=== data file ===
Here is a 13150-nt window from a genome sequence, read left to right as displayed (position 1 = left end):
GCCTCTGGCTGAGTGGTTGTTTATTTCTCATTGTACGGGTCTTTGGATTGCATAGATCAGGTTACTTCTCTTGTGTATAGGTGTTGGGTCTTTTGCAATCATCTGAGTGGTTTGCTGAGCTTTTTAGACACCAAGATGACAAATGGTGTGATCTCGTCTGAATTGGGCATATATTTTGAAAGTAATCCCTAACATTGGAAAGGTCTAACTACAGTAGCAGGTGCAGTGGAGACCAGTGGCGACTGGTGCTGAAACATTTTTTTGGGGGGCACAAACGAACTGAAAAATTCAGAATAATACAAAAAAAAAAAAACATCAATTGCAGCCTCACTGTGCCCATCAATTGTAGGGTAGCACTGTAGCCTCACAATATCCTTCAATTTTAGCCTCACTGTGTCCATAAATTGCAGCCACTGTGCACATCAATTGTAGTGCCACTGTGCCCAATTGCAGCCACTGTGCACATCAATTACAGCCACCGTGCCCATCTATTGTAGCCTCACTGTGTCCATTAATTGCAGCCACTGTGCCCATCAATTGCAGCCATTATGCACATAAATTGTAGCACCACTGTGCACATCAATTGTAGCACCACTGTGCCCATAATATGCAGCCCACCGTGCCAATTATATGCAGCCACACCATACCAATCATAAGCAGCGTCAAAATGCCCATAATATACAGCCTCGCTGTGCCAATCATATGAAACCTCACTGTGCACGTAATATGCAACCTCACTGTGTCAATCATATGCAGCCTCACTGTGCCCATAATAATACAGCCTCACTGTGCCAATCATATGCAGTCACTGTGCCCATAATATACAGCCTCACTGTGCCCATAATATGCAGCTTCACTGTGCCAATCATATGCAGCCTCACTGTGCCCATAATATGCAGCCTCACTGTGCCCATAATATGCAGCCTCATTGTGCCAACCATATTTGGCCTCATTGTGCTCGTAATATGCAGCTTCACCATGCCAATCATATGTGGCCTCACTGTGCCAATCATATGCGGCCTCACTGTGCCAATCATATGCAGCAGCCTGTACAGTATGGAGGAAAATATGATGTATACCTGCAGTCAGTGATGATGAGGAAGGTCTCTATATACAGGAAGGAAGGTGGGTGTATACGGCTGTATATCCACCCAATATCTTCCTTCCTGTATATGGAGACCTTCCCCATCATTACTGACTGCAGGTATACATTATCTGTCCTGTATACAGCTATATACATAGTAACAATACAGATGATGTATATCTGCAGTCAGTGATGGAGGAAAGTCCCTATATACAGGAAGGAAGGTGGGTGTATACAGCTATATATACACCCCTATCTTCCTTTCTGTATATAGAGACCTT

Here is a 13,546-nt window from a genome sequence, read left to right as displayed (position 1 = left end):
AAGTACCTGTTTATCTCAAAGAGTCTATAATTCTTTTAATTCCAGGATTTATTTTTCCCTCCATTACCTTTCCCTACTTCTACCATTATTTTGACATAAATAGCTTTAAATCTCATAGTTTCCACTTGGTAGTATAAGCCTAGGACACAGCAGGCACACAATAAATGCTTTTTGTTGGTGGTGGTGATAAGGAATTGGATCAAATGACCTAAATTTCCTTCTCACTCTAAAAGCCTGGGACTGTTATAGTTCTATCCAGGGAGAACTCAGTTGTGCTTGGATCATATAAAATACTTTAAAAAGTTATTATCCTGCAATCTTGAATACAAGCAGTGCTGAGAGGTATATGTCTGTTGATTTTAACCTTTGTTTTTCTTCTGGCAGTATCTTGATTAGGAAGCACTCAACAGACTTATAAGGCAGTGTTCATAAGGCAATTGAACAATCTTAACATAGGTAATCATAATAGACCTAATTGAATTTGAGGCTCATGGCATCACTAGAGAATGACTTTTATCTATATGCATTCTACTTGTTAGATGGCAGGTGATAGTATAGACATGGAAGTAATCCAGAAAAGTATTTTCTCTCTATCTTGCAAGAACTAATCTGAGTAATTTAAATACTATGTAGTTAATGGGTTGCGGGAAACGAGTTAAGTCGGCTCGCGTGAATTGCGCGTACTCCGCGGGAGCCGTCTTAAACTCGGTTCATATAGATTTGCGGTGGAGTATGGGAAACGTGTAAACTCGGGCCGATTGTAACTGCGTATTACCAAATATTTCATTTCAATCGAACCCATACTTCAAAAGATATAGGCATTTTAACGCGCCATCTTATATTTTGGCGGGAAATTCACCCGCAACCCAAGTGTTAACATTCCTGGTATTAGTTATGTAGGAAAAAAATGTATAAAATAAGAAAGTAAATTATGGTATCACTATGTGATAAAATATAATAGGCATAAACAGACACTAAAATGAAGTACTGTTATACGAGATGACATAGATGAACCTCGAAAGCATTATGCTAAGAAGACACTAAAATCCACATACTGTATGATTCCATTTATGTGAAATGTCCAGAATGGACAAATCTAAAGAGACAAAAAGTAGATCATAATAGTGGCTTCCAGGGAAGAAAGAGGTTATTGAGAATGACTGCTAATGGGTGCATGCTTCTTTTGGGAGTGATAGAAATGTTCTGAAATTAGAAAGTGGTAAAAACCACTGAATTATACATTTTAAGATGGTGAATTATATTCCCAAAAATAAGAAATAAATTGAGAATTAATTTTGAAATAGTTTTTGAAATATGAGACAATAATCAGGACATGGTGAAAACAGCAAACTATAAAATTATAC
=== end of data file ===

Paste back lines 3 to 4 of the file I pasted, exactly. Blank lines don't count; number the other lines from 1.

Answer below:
Here is a 13,546-nt window from a genome sequence, read left to right as displayed (position 1 = left end):
AAGTACCTGTTTATCTCAAAGAGTCTATAATTCTTTTAATTCCAGGATTTATTTTTCCCTCCATTACCTTTCCCTACTTCTACCATTATTTTGACATAAATAGCTTTAAATCTCATAGTTTCCACTTGGTAGTATAAGCCTAGGACACAGCAGGCACACAATAAATGCTTTTTGTTGGTGGTGGTGATAAGGAATTGGATCAAATGACCTAAATTTCCTTCTCACTCTAAAAGCCTGGGACTGTTATAGTTCTATCCAGGGAGAACTCAGTTGTGCTTGGATCATATAAAATACTTTAAAAAGTTATTATCCTGCAATCTTGAATACAAGCAGTGCTGAGAGGTATATGTCTGTTGATTTTAACCTTTGTTTTTCTTCTGGCAGTATCTTGATTAGGAAGCACTCAACAGACTTATAAGGCAGTGTTCATAAGGCAATTGAACAATCTTAACATAGGTAATCATAATAGACCTAATTGAATTTGAGGCTCATGGCATCACTAGAGAATGACTTTTATCTATATGCATTCTACTTGTTAGATGGCAGGTGATAGTATAGACATGGAAGTAATCCAGAAAAGTATTTTCTCTCTATCTTGCAAGAACTAATCTGAGTAATTTAAATACTATGTAGTTAATGGGTTGCGGGAAACGAGTTAAGTCGGCTCGCGTGAATTGCGCGTACTCCGCGGGAGCCGTCTTAAACTCGGTTCATATAGATTTGCGGTGGAGTATGGGAAACGTGTAAACTCGGGCCGATTGTAACTGCGTATTACCAAATATTTCATTTCAATCGAACCCATACTTCAAAAGATATAGGCATTTTAACGCGCCATCTTATATTTTGGCGGGAAATTCACCCGCAACCCAAGTGTTAACATTCCTGGTATTAGTTATGTAGGAAAAAAATGTATAAAATAAGAAAGTAAATTATGGTATCACTATGTGATAAAATATAATAGGCATAAACAGACACTAAAATGAAGTACTGTTATACGAGATGACATAGATGAACCTCGAAAGCATTATGCTAAGAAGACACTAAAATCCACATACTGTATGATTCCATTTATGTGAAATGTCCAGAATGGACAAATCTAAAGAGACAAAAAGTAGATCATAATAGTGGCTTCCAGGGAAGAAAGAGGTTATTGAGAATGACTGCTAATGGGTGCATGCTTCTTTTGGGAGTGATAGAAATGTTCTGAAATTAGAAAGTGGTAAAAACCACTGAATTATACATTTTAAGATGGTGAATTATATTCCCAAAAATAAGAAATAAATTGAGAATTAATTTTGAAATAGTTTTTGAAATATGAGACAATAATCAGGACATGGTGAAAACAGCAAACTATAAAATTATAC